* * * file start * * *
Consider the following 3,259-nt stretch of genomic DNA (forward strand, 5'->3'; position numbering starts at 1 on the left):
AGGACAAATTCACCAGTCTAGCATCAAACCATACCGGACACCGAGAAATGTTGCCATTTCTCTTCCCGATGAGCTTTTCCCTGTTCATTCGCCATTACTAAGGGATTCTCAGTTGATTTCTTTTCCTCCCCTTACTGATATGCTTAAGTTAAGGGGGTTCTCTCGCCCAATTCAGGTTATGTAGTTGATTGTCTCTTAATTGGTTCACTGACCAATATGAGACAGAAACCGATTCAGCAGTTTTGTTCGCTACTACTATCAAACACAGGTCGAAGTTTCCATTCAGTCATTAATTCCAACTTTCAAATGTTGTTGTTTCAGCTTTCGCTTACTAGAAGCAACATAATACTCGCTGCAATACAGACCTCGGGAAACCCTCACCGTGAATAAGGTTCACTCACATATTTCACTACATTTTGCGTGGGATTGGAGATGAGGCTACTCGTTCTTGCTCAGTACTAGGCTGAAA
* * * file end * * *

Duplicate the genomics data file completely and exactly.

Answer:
Consider the following 3,259-nt stretch of genomic DNA (forward strand, 5'->3'; position numbering starts at 1 on the left):
AGGACAAATTCACCAGTCTAGCATCAAACCATACCGGACACCGAGAAATGTTGCCATTTCTCTTCCCGATGAGCTTTTCCCTGTTCATTCGCCATTACTAAGGGATTCTCAGTTGATTTCTTTTCCTCCCCTTACTGATATGCTTAAGTTAAGGGGGTTCTCTCGCCCAATTCAGGTTATGTAGTTGATTGTCTCTTAATTGGTTCACTGACCAATATGAGACAGAAACCGATTCAGCAGTTTTGTTCGCTACTACTATCAAACACAGGTCGAAGTTTCCATTCAGTCATTAATTCCAACTTTCAAATGTTGTTGTTTCAGCTTTCGCTTACTAGAAGCAACATAATACTCGCTGCAATACAGACCTCGGGAAACCCTCACCGTGAATAAGGTTCACTCACATATTTCACTACATTTTGCGTGGGATTGGAGATGAGGCTACTCGTTCTTGCTCAGTACTAGGCTGAAA